Source: Intelligent Instructor
Top ten test failures
Can greater focus of fault areas help raise the pass rate
Over the past 2 years, the pandemic forced people to put a pin in their driving lessons.
This has left a backlog of thousands of learner drivers waiting to undertake their practical driving test. Then, of course, are the many thousands more just looking to start lessons.
Around 1.6 million UK learners undertook their driving tests every year before the pandemic, which more than halved to 436,000 in 2020/21. The traffic jam of candidates waiting for a driving test is unavoidable. Add to this the failure rate for the practical test adding even more candidates to the queues.
Passing the test
With this in mind, Confused.com have analysed the data to find the top 10 reasons for test failure. Perhaps, armed with these facts, learner and their instructors can add a little more focus to their lessons in order to raise the first time pass rate and ease the test congestion.
An average of 323,798 learner drivers passed their driving test first time each year between 2007 and 2020, according to the official DVSA data. The number of examinations conducted has decreased drastically since the beginning of the pandemic, as lessons and tests were discontinued throughout various lockdown periods. However, while 1st attempt passes has decreased since 2007 by 215,739, the good news is that the overall 1st-time pass rate percentage has actually gone up by 8%. In fact in 2020/21, the pass rate actually got over the 50% mark, hitting 51%.
The true test will be whether this breakthrough can actually continue as the world get backs to normal.
Not making effective observations at junctions – This major fault has been the most common reason for failing every year since 2006/07. With a lot for learners to think about, it’s an easy one to miss but it’s important to take your time and approach at a suitable speed. And don’t forget mirror – signal – manoeuvre (MSM).
Not using mirrors when changing direction – Always remember to check your mirrors before making a manoeuvre, as this is the second most common reason for failing every year since 2006/07.
Incorrect positioning when turning right at a junction – When driving on a straight road, keep to the centre of the lane, but when turning right be sure to position the car to the right side of the lane.
Responses to traffic lights – Faults at traffic lights could be due to hesitation or because you cut it too fine on a red light. Maintain focus when pulling up to traffic lights, if they’ve been green for a while as you approach, you should anticipate that they might change.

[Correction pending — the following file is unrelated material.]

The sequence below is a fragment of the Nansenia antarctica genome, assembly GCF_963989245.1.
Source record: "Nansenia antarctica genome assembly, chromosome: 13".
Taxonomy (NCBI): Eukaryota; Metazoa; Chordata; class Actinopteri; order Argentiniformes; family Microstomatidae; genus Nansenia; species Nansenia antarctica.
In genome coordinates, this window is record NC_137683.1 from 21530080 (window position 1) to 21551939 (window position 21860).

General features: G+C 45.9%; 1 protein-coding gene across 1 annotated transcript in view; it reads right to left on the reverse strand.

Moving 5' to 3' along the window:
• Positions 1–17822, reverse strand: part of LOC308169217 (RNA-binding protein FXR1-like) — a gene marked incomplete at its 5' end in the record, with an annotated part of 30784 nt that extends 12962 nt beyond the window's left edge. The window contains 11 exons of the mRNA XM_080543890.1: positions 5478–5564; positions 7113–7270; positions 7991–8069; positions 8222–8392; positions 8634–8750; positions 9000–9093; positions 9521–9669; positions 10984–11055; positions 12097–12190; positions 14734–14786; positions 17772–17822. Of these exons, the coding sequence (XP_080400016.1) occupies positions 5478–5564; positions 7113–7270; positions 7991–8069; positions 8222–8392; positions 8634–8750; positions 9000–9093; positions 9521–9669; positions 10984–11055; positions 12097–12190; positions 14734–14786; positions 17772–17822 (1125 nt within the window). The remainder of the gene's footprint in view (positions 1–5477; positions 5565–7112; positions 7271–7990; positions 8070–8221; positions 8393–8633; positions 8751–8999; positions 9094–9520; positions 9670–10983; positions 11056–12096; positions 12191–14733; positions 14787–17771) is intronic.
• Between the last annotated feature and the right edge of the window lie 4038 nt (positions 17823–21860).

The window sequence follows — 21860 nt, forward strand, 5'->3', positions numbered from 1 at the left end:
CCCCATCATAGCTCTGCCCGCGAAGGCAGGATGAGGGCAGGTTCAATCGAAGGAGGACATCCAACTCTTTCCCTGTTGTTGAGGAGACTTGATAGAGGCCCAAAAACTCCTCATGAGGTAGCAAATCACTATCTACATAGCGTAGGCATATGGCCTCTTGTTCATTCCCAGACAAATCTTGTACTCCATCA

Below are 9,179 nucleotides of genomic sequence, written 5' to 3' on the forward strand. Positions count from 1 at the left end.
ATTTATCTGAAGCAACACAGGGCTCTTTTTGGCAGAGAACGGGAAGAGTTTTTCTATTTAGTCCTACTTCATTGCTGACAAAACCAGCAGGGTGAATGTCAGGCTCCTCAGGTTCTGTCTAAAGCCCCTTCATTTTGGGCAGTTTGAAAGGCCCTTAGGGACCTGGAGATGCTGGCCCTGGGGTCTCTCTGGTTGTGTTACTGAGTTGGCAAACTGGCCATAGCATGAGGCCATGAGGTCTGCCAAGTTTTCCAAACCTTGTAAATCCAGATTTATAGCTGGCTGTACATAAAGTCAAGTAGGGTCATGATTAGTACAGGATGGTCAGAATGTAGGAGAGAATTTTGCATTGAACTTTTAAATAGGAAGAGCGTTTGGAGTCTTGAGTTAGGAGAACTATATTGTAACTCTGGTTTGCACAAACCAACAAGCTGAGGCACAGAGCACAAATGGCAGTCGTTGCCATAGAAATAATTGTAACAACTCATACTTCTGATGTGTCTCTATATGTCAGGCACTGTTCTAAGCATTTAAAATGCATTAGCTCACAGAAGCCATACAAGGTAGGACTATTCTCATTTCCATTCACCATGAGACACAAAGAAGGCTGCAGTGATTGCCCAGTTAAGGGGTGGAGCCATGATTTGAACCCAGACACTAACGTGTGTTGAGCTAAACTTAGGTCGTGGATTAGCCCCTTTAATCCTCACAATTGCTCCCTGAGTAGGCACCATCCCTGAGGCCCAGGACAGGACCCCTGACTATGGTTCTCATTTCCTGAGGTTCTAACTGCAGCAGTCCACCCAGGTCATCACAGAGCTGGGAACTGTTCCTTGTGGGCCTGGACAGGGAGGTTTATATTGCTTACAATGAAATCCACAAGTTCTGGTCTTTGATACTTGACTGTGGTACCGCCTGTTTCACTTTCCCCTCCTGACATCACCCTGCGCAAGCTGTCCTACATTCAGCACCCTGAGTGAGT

Having proper control of your steering wheel – Remember to keep both hands on the wheel – preferably at the ’10 to 2 o’clock’ position. After making a turn, don’t let the steering wheel spin back. Instead, feed the wheel through your hands back into position.
Not paying attention to road signs – Be aware of all road signs, learn what they mean and act accordingly. Once you’ve identified a sign, react in plenty of time and in a safe manner.
Not responding to road markings – As well as paying attention to road signs, you must always look out of any road markings and do as they instruct you to do.
Moving off safely – Check, check and check again. It’s important to check all your mirrors and your blind spot before moving the car.
Positioning of the car whilst driving – Always look out for road markings to help stay in the centre of the lane. On roads that do not have markings be mindful of your distance to the edge of the road.
Poor control of the car when moving off – Try to remain as calm as possible – all drivers stall from time to time. If you do stall, it might not lead to a fault. Just restart your manoeuvre and do all the necessary checks to make sure it’s safe before moving off.
Alex Kindred, car insurance expert at Confused.com, comments: “Learning to drive can be a really exciting time. The test that learners must take to get their licence has changed over the years, but it’s still a long process to go through before they hit freedom.
Kindred says doing the background reading, getting a professional course of lessons and practising is the only sure way to success. Mock theory and practical tests will help ‘familiarise” candidates with the process, “and it wouldn’t hurt to brush up on the Highway Code too”.
With waiting lists as they are, there is even more pressure to pass first time.